Setting the Hostname & Fully Qualified Domain Name (FQDN) on Ubuntu 12.04 or CentOS 6.4
A hostname is a label or nickname that is assigned to a computer connected to a network and that is used to identify the machine in various forms of electronic communication within an internal network. Hostnames are also important because they form part of a computer's Fully Qualified Domain Name (FQDN). Assigning a FQDN to a computer makes it reachable via the public Domain Name System (DNS), i.e. the Internet.
Internet standards for protocols mandate that component local host names may contain, only:
- the ASCII letters
z(in a case-insensitive manner);
- the digits
- the hyphen (
No other symbols, punctuation characters, or white space are permitted.
Practice Tip: In addition to the above technical requirements, the only practical requirement of a server's hostname, for your environment(s), is that it should be something unique to the other servers within a particular domain.
Restrictions on valid host names
Hostnames are composed of series of labels concatenated with dots, as are all domain names. For example, let's break
mail.google.com into its component parts:
google.comis the domain or parent domain name.
Each label must:
- be between 1 and 63 characters long; and
- the entire hostname (including the domain & delimiting dots) has a maximum of 255 characters.
Checking Current Hostname & FQDN
This article assumes that you are familiar with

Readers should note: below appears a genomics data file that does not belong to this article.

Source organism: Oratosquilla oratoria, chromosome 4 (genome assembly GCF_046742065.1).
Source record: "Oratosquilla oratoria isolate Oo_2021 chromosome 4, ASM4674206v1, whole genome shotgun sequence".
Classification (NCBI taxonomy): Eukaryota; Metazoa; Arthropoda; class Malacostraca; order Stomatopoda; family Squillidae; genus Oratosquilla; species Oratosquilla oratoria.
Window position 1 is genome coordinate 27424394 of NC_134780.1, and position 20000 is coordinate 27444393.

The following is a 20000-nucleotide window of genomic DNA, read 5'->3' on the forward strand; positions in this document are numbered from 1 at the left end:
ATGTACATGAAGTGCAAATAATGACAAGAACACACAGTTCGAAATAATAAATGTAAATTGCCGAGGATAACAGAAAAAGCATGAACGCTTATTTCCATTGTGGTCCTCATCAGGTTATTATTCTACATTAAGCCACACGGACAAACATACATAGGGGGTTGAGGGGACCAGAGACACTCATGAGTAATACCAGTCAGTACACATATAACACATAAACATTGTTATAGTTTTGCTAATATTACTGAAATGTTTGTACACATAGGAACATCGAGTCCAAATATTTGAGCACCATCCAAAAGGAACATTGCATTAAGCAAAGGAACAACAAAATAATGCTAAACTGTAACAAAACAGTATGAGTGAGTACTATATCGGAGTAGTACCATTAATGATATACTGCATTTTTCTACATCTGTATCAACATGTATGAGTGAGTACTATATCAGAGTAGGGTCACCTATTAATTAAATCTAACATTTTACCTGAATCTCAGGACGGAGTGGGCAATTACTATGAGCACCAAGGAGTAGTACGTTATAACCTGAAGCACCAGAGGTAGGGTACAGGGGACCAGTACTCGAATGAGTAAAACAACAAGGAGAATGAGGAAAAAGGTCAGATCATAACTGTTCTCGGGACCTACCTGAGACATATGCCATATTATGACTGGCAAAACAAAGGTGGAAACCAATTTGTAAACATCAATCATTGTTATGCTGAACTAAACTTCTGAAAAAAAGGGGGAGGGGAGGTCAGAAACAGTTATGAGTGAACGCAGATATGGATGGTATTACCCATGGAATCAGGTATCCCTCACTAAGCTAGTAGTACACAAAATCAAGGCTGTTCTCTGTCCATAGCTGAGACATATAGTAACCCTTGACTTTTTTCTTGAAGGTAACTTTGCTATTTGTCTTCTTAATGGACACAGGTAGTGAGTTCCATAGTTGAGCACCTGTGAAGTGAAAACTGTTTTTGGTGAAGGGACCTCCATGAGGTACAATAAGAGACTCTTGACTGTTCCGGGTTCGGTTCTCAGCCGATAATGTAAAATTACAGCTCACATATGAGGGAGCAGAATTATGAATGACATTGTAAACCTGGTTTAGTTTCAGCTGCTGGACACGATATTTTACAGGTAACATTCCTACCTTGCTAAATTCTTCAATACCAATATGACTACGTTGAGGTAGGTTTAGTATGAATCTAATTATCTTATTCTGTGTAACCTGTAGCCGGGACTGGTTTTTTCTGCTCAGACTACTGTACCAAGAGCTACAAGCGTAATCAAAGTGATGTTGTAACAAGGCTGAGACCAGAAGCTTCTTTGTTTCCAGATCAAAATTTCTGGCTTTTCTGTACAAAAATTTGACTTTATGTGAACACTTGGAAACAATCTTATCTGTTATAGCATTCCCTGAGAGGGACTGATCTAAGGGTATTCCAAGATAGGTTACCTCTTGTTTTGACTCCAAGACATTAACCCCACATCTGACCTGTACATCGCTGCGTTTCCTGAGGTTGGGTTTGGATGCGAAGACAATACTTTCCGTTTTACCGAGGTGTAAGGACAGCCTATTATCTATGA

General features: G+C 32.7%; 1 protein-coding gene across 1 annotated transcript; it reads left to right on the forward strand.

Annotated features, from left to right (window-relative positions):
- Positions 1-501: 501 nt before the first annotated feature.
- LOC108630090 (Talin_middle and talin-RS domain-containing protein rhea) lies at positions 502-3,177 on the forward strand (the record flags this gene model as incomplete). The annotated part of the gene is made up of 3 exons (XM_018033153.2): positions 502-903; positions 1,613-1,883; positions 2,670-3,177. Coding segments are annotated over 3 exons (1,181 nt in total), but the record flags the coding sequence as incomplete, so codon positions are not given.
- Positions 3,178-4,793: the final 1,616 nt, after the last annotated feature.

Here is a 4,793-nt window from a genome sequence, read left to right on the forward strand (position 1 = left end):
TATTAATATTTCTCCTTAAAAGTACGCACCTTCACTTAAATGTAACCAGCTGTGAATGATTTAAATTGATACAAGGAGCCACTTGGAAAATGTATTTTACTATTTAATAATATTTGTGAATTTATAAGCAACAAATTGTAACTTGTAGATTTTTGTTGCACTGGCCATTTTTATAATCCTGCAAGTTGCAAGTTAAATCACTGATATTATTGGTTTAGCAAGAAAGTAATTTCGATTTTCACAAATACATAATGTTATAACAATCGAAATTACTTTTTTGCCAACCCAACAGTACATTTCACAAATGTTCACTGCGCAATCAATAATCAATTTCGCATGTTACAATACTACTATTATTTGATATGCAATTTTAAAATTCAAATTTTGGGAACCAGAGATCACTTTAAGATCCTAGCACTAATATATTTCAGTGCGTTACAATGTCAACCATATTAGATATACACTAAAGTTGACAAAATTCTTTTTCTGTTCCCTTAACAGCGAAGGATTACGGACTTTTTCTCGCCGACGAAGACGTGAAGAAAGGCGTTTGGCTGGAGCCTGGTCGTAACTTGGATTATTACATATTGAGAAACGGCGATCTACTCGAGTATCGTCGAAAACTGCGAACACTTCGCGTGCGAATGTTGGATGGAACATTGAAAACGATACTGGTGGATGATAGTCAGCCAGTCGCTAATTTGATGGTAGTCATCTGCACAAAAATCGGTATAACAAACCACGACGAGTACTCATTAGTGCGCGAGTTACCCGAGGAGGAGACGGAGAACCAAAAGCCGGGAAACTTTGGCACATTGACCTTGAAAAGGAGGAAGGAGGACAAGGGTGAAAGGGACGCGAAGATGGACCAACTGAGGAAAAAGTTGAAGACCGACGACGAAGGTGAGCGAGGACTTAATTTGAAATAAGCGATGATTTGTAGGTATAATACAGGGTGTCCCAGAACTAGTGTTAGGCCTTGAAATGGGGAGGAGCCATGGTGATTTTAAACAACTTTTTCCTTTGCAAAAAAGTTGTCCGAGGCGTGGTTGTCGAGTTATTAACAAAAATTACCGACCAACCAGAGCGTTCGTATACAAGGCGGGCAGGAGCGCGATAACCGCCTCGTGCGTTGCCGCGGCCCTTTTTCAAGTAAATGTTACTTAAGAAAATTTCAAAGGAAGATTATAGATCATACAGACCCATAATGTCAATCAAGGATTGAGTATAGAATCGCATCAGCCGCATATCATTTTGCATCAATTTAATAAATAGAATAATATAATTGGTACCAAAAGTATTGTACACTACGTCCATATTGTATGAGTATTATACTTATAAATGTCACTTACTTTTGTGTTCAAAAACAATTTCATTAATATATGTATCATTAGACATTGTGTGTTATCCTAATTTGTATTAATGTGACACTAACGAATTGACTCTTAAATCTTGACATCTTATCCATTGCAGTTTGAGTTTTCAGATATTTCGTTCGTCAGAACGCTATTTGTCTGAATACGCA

Step Seven — Log In To Your Droplet of How To Create Your First DigitalOcean Droplet Virtual Server.
To check your hostname, open a terminal or shell session and execute:
The current hostname, if any, will be displayed. Then, to check the existing FQDN, if any, execute:
which should yield a result such as
localhost (which signifies that no FQDN is set) or
So long as the above parameters are complied with, one can use just about any name as a hostname. Many server admins. use planets, places or loosely-labeled abbreviations of a particular server's basic purpose, e.g.,
ns1 (for nameserver) and so on. Feel free to have fun with hostnames, if you'd like.
Setting the Hostname
A particular computer's hostname can be changed at any time. To set the initial hostname or subsequently change it, execute the following commands in a terminal or shell session (obviously, you can use whichever text editor you wish; but this guide assumes that you have installed the vim text editor):
sudo vim /etc/hostname
sudo vim /etc/sysconfig/network
- Then, tap on the
ikey and use the arrow keys on your keyboard to navigate the text area;
- Next, enter the hostname of your choice; and
- To save & exit, tap the
Esckey, on your keyboard, followed by these keystrokes:
q, and, finally,
If it exists, edit the file
/etc/default/dhcpcdand comment out the
SET_HOSTNAMEdirective, by executing:
sudo vim /etc/default/dhcpcd
Then, insert the
#symbol at the beginning of the line that begins with
SET_HOSTNAME=, as shown, below:
sudo service hostname restart
You can verify that the hostname was properly set by, again, executing:
Setting the Fully Qualified Domain Name (FQDN)
In a terminal or shell, execute:
sudo vim /etc/hosts
Then, tap on the
i key and use the arrow keys on your keyboard to navigate the text area. Modify your
hosts file so that it resembles the following (obviously, substituting the
YourIP values with your own):
127.0.0.1 localhost.localdomain localhost 127.0.1.1 hostname.yourdomain.tld hostname YourIP hostname.yourdomain.tld hostname
To save & exit, tap the
Esc key, on your keyboard, followed by these keystrokes:
q, and, finally,
You can verify that the FQDN was properly set by, again, executing:
If you want your remote server to be reachable over the internet via its FQDN, then you need to create the relevant DNS records. See How To Set Up a Host Name with DigitalOcean.
- Initial Server Setup with Ubuntu 12.04 | DigitalOcean
- Ubuntu Server 12.04 LTS Guide
- Initial Server Setup with CentOS 6
- CentOS Wiki